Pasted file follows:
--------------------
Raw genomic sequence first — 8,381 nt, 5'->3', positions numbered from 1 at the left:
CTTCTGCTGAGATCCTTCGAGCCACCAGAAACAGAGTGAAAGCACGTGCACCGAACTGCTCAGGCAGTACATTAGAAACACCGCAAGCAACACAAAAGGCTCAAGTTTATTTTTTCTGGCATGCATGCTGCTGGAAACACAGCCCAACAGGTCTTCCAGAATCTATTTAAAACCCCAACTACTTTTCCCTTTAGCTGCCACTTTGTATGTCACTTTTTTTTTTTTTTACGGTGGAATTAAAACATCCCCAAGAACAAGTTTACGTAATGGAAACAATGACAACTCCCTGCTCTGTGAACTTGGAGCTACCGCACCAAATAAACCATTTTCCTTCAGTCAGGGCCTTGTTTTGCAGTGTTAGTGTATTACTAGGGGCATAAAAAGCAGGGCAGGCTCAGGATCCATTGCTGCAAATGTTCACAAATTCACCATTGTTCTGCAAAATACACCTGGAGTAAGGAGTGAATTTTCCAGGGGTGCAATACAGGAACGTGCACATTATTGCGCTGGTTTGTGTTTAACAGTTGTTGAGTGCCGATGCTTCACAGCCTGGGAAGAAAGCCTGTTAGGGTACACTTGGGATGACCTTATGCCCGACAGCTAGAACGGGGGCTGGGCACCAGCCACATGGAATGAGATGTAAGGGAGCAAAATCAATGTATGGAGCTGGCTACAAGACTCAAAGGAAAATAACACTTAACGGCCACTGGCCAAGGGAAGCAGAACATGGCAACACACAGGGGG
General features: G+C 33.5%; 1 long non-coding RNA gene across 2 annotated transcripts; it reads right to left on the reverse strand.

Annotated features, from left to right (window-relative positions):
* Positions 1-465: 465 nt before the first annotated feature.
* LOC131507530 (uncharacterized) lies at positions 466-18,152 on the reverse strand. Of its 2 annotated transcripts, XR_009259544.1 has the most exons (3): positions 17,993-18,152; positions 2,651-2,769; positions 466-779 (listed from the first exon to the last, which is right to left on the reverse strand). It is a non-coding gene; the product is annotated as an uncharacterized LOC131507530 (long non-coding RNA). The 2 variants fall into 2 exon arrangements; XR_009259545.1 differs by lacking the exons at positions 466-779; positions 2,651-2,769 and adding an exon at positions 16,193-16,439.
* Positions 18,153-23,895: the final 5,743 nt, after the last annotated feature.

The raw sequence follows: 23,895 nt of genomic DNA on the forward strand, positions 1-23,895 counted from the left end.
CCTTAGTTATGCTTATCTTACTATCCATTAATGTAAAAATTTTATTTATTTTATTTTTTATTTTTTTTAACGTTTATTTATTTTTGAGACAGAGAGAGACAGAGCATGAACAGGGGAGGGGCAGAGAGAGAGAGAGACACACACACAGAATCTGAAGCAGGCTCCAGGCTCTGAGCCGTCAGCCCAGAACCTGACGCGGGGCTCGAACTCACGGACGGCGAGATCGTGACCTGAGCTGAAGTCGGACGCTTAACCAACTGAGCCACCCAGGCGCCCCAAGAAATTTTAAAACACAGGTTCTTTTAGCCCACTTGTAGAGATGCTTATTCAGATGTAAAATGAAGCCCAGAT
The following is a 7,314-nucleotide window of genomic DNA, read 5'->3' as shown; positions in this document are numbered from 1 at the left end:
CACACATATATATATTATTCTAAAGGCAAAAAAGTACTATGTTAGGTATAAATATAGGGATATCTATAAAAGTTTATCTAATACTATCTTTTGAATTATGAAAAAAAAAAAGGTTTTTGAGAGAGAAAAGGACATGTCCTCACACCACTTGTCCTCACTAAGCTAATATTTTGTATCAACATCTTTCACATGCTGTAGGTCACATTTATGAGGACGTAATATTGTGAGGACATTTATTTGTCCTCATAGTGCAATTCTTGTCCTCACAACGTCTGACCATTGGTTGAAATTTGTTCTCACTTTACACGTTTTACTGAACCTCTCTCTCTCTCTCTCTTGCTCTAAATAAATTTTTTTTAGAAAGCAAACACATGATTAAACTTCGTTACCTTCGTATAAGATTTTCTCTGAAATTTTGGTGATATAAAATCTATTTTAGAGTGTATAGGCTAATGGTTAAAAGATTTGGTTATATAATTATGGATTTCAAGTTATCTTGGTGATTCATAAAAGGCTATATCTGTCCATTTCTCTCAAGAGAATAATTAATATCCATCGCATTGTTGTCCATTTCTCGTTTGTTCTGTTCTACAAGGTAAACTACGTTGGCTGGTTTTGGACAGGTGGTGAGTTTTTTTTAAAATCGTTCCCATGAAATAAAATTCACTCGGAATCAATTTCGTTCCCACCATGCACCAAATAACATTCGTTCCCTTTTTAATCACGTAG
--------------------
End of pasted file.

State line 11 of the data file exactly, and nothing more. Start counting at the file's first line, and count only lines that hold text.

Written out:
CACACATATATATATTATTCTAAAGGCAAAAAAGTACTATGTTAGGTATAAATATAGGGATATCTATAAAAGTTTATCTAATACTATCTTTTGAATTATGAAAAAAAAAAAGGTTTTTGAGAGAGAAAAGGACATGTCCTCACACCACTTGTCCTCACTAAGCTAATATTTTGTATCAACATCTTTCACATGCTGTAGGTCACATTTATGAGGACGTAATATTGTGAGGACATTTATTTGTCCTCATAGTGCAATTCTTGTCCTCACAACGTCTGACCATTGGTTGAAATTTGTTCTCACTTTACACGTTTTACTGAACCTCTCTCTCTCTCTCTCTTGCTCTAAATAAATTTTTTTTAGAAAGCAAACACATGATTAAACTTCGTTACCTTCGTATAAGATTTTCTCTGAAATTTTGGTGATATAAAATCTATTTTAGAGTGTATAGGCTAATGGTTAAAAGATTTGGTTATATAATTATGGATTTCAAGTTATCTTGGTGATTCATAAAAGGCTATATCTGTCCATTTCTCTCAAGAGAATAATTAATATCCATCGCATTGTTGTCCATTTCTCGTTTGTTCTGTTCTACAAGGTAAACTACGTTGGCTGGTTTTGGACAGGTGGTGAGTTTTTTTTAAAATCGTTCCCATGAAATAAAATTCACTCGGAATCAATTTCGTTCCCACCATGCACCAAATAACATTCGTTCCCTTTTTAATCACGTAG